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Holloway: Expect more of the same at the top of SEC East
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I’ve been putting off making these picks.

I’ve been looking for a reason to choose somebody other than Florida; looking for a team other than Georgia and the Gators that might win more than seven games; waiting for a few more Tennessee players to get arrested so that I’ll know whether to slot Vols in fourth, fifth or sixth place.

But alas, Hurricane Lane has come and gone, and the status quo has returned to the Southeastern Conference’s Eastern Division. The Gators are great. Georgia is good. Vandy is bad. And so it goes.

1. Florida. Even without God’s gift to quarterbacks and jockey shorts taking snaps, the Gators are the pick in the East, almost by default. The Gators look as vulnerable at the beginning of the season as they have in maybe five years, but no team in the division is in position to knock them off their perch.

Six starters are gone from either side of the ball, including the best six to eight players on the roster, but there’s just enough left at Urban Meyer’s disposal to put Florida back in Atlanta for the third straight season.

2. Georgia. Quarterback. Defense. The two issues that troubled the Bulldogs in 2009 remain the biggest obstacles in the path to 2010 prominence.

The bad news:
— The only quarterback on the roster who’s ever thrown a pass in an NCAA game might be lining up at receiver.

— Last season’s defense gave up more points than all but two SEC teams, and half of the players who won starting jobs on that unit are gone.

The good news:

— The other 10 guys on offense are back, and if the offensive line can push around SEC defenses like it did Georgia Tech’s in the regular season finale, the quarterback won’t be that important.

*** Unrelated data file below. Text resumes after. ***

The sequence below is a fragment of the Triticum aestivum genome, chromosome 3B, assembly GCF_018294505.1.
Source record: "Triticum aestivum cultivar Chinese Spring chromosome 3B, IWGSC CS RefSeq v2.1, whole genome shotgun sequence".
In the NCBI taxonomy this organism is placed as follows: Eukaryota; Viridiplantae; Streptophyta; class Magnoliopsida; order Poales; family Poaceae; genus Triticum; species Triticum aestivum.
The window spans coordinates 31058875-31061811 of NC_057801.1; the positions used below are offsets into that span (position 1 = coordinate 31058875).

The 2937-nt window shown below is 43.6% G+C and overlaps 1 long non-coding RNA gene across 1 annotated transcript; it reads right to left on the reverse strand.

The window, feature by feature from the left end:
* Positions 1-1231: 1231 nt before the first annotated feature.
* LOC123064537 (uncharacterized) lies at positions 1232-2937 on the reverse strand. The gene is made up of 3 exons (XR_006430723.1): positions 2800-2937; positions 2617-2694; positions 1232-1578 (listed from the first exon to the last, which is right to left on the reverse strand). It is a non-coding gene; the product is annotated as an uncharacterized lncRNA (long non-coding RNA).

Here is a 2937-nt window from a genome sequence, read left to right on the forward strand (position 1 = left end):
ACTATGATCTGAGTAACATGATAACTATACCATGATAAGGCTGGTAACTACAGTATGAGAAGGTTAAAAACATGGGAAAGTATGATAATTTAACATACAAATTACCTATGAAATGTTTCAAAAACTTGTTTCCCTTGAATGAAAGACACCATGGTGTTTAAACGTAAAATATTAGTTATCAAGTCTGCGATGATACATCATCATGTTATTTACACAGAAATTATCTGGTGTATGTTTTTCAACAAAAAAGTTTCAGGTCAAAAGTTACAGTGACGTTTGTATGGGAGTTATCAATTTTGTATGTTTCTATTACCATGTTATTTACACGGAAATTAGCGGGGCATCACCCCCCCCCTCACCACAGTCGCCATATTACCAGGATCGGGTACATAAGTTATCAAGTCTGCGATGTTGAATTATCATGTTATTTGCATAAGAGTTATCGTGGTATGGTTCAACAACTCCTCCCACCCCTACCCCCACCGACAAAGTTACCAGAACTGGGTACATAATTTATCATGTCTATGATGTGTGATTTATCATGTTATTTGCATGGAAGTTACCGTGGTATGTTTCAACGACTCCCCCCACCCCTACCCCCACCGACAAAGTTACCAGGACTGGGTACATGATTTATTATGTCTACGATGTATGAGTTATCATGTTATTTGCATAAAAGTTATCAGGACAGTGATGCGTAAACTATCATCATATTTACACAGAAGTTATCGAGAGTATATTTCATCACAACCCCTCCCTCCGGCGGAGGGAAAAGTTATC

— Todd Grantham’s gotta be better than Willie Martinez. 29 points allowed per game can’t be the players’ fault… can it?

3. South Carolina. The Gamecocks will win seven games, just like the always seem to do. Along the way they’ll lose competitively against Georgia, quarterbacks will change with the weather, and Steve Spurrier will throw his visor and make funny faces on the sideline.

South Carolina has faded down the stretch each of the last four years. With Arkansas, Florida and Clemson on the November schedule, don’t be surprised if it happens again.

4. Tennessee. It’s gonna get worse before it gets better in Knoxville.

Save for a date with Tennessee-Martin and UAB, the first two months of the season look brutal, and 2-6 start to the season is possible, if not likely. But even with the attrition brought on by an astonishing rate of player incarcerations and coaching changes, the Vols still have better athletes that Kentucky or Vanderbilt.

If they can pull it together for the last four games, a low-level bowl bid isn’t out of the question.

5. Kentucky. With a plush out-of-conference schedule, the Wildcats should be able to open the Joker Phillips era with a fourth straight bowl game, even if it is played before Christmas in Detroit.

6. Vanderbilt. Bobby Johnson may have been one of the best six coaches in the league last year and he couldn’t coax more than two wins out of this team.

He’s now gone, but quarterback Larry Smith — he of the 3.8 yards per pass attempt — returns. Double whammy.

If new coach Robbie Caldwell’s performance at SEC media days is any indication, at least the postgame press conferences will be entertaining.

Brent Holloway is the sports editor for The Times. Follow him on Twitter @gtimesbholloway.

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